The 3rd Annual Global Coworking Unconference Conference (GCUC) was held March 5th and 6th in Austin, Texas.
Reflecting the strong growth of the coworking industry, there were well over 300 attendees this year - more than triple the number attending two years ago.
My major takeaways were:
1. The Mix of Attendees: GCUC attracted a wide range of folks this year. In addition to owners of traditional coworking facilities there were attendees from large corporations, state and local governments, real estate developes (see 2 below) and a surprising number of vendors looking to sell goods and services to coworking spaces.
The office business center industry was also well represented this year. A number of OBC owners/managers were in attendance as well as Richard Myers, the Executive Director of the Global Workspace Association (GWA).
The GWA is a trade association focused on the workspace-as-a-service industry. GWA members used to be almost exclusively business center and executive suite owners/managers. But over the last couple of years they've expanded their mission and many coworking facilities have joined. We see this as very healthy for the coworking industry. Both groups have much to learn and share from/with each another.
2. The Real Estate Industry has Discovered Coworking: About 1/3rd of the attendees self-described as being in the real estate industry. Looking back at the first coworking conference 2 years ago, my guess is only 1-2 attendees were from the real estate industry.
Discussions with attendees affiliated with the real estate industry described a two-fold interest in coworking: first coworking can fill empty buildings. But more importantly, the real estate industry increasingly believes that coworking serves as a catalyst for social and economic development.
Coworking facilities not only bring independents, microbusinesses and startups into the building, but the presence and activities of those social influencers increase the value of the building and/or the broader neighborhood.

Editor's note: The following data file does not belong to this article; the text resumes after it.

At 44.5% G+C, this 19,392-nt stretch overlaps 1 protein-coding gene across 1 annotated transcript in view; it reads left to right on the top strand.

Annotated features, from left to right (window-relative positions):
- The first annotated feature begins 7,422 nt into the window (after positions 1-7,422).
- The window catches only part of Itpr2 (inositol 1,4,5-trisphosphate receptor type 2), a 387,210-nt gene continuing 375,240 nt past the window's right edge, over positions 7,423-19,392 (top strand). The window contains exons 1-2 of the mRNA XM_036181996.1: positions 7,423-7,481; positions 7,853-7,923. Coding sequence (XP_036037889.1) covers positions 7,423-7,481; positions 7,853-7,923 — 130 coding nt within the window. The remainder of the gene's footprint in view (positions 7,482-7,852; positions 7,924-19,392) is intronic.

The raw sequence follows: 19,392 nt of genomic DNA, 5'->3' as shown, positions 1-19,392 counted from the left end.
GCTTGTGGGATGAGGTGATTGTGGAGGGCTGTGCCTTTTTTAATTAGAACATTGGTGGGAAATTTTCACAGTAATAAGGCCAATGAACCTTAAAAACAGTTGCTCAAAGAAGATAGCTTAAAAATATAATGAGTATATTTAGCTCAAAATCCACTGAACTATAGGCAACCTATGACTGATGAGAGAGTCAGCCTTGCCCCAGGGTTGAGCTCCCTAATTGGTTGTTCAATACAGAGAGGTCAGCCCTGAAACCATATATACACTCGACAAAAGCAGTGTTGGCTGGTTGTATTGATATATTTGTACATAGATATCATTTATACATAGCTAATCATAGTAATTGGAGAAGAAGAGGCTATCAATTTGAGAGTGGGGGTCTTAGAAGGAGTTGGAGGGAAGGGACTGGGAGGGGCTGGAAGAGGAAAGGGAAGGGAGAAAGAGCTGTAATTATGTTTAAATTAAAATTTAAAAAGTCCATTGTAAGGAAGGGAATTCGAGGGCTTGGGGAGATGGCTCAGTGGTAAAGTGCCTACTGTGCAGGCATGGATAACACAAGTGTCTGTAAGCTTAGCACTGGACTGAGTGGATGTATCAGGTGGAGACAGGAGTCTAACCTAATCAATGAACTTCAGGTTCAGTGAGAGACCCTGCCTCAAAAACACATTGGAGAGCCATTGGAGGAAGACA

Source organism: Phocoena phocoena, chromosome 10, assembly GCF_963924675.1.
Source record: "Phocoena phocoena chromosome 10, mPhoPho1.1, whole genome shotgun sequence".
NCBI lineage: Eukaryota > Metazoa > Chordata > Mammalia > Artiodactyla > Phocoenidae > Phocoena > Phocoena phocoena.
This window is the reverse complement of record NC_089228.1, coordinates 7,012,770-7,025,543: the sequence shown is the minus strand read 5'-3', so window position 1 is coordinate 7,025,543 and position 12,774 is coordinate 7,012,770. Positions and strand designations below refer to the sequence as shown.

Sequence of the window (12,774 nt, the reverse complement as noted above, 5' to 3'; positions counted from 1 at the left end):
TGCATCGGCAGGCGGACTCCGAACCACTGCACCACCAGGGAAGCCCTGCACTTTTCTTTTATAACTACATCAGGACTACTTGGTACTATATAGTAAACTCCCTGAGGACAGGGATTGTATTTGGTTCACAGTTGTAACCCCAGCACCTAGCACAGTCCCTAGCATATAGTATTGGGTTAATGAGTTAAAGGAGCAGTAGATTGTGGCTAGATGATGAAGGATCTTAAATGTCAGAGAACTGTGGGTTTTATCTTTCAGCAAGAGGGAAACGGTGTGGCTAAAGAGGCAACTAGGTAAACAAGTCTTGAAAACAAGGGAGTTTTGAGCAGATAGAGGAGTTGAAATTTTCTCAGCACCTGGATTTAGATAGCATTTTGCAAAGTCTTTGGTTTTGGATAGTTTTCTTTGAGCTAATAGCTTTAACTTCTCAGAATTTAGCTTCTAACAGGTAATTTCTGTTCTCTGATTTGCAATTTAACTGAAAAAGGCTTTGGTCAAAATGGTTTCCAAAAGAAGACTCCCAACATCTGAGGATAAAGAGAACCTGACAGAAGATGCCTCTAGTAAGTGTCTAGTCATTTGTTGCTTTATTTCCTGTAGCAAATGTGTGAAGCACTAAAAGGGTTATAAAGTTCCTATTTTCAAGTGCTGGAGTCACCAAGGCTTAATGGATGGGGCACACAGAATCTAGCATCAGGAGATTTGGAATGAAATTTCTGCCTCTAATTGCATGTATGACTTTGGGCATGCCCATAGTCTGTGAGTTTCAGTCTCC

It's exciting to see the real estate industry diving into coworking. It's a clear signal that the coworking is moving towards becoming a mainstream industry.
3. A Focus on Economic Sustainability: This year was the most business oriented coworking conference yet. A lot of the panels and unconference sessions focused on space profitability, how to run a more efficient facility and other issues related to financial success. I also heard a lot more informal discussions on business topics.
Don't get me wrong: coworking as a social movement is alive and well. There was a lot of discussion on the social aspects of coworking and the social good coworking provides. In fact, the values of the coworking movement - collaboration, openness, community, accessibility and sustainability - were brought up and dicsussed quite often.
But the industry is recognizing that economic sustainability is required for growth and for the industry to achieve its broader social goals.
4. Space Diversity: Coworking continues to expand, evolve and mutate into a wide variety of forms, space types and business models. This was made very clear at the conference where we heard about hotels, libraries, book stores, large corporate office buildings, banks, universities, local governments and others opening coworking spaces.
We also learned about industrial coworking and maker spaces, coworking kitchens, shared bioscience labs and other coworking verticals.
This year's GCUC made it clear coworking has become a diverse and vibrant industry. We expect to see even more space diversity in the coming years.
Kudos to show producer Liz Elam and her team from Link Coworking. This was the best coworking conference yet and no doubt took an enormous amount of work to make happen. We're already excited about next year's conference and look forward to another year of continued growth and success for the coworking industry.